The island nation of Tokelau switched on the third and final installment of its new solar energy grid last week, earning praise around the world as the first country to become entirely solar-powered—except it’s not a country.
Made up of three tiny tropical atolls – a few specks in the middle of the South Pacific Ocean – Tokelau is a dependent territory of New Zealand, whose government’s international aid and development programme advanced the $7 million to fund the project, aimed at replacing Tokelau’s diesel-powered energy grid.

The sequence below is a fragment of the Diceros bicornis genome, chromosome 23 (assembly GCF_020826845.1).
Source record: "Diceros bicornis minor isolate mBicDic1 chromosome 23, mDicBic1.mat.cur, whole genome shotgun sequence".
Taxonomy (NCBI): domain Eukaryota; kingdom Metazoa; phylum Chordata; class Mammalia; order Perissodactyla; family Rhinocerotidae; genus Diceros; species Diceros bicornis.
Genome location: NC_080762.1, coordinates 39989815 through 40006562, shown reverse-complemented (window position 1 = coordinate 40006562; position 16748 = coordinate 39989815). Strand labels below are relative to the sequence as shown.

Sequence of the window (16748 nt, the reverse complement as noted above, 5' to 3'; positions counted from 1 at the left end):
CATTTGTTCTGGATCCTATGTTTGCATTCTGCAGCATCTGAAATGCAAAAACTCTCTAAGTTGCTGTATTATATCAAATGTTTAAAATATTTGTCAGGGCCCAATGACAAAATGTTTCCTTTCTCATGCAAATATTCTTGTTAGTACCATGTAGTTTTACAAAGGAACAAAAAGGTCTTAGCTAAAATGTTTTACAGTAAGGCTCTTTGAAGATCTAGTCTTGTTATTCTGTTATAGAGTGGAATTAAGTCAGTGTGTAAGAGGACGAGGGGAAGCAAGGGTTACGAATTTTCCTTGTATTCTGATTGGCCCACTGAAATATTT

“Electricity expenses make up a huge portion of their budget in Tokelau, which makes it hard for them to invest and look toward the future, so there’s a very clear financial argument for this system,” said Michael Bassett-Smith, managing director of Powersmart Solar, New Zealand’s largest solar power company, which directed the project.
Now, as a result of the project, “not only does the New Zealand aid programme save money from not having to import diesel, but Tokelau has a very clear sense of the price of their energy.”
Read more: Alternet.org >>
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